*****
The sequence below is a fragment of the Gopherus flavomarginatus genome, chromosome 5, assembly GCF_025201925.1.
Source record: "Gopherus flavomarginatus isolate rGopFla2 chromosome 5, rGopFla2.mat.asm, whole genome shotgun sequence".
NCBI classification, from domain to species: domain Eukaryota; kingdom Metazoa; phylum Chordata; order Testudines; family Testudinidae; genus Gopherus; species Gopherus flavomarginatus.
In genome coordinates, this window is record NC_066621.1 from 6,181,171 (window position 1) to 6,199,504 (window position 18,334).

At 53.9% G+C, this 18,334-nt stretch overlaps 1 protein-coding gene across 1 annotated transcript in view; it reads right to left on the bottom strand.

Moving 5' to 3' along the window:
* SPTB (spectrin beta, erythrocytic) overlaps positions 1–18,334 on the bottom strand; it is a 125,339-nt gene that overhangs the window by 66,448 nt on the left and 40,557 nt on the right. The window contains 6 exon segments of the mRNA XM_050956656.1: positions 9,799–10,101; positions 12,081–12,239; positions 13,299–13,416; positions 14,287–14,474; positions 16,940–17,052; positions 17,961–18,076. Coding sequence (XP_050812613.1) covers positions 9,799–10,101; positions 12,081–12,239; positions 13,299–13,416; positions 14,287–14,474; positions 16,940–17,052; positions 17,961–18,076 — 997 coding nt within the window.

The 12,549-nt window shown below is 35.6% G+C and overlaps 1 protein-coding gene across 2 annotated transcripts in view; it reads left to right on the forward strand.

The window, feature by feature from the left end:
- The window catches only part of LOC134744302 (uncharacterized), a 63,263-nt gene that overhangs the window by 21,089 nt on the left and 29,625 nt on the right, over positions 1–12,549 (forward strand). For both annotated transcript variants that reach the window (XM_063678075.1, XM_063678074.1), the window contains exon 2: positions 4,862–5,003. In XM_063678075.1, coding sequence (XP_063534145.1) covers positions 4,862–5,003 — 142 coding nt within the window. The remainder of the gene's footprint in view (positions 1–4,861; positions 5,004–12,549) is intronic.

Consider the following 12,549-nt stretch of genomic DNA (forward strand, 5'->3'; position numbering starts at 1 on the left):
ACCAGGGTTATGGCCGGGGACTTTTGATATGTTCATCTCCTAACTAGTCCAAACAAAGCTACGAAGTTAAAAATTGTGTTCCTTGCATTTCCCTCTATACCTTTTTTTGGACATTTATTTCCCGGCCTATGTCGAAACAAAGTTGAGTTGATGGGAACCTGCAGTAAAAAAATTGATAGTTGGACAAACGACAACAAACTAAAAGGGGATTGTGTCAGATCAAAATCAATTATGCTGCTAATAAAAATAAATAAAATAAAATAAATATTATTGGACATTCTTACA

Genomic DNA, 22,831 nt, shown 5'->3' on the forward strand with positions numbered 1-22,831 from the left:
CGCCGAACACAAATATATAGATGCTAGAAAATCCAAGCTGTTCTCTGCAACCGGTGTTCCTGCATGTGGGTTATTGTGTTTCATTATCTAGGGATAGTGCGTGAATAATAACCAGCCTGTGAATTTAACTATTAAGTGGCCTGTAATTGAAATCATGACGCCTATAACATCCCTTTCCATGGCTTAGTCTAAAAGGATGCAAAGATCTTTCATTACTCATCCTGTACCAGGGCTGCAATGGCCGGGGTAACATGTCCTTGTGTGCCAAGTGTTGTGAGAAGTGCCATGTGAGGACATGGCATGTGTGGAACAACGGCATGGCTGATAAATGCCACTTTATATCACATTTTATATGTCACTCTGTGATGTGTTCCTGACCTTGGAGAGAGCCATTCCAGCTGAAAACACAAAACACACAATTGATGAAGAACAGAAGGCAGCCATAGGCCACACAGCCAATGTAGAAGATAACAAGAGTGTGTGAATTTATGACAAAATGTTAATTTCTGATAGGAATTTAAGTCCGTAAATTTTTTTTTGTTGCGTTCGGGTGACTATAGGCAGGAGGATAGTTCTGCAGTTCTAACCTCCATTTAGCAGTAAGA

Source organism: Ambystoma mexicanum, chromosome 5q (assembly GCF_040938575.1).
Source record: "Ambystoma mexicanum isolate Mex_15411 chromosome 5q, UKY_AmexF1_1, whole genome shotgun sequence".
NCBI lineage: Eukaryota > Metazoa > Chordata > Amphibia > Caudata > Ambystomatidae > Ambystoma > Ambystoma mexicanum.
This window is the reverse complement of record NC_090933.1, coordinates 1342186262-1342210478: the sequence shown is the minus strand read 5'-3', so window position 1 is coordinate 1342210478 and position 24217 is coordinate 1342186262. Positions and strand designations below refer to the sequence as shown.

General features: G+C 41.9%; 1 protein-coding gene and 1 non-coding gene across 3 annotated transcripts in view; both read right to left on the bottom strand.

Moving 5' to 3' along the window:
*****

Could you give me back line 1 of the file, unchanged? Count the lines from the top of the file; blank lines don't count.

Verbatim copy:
The sequence below is a fragment of the Gopherus flavomarginatus genome, chromosome 5, assembly GCF_025201925.1.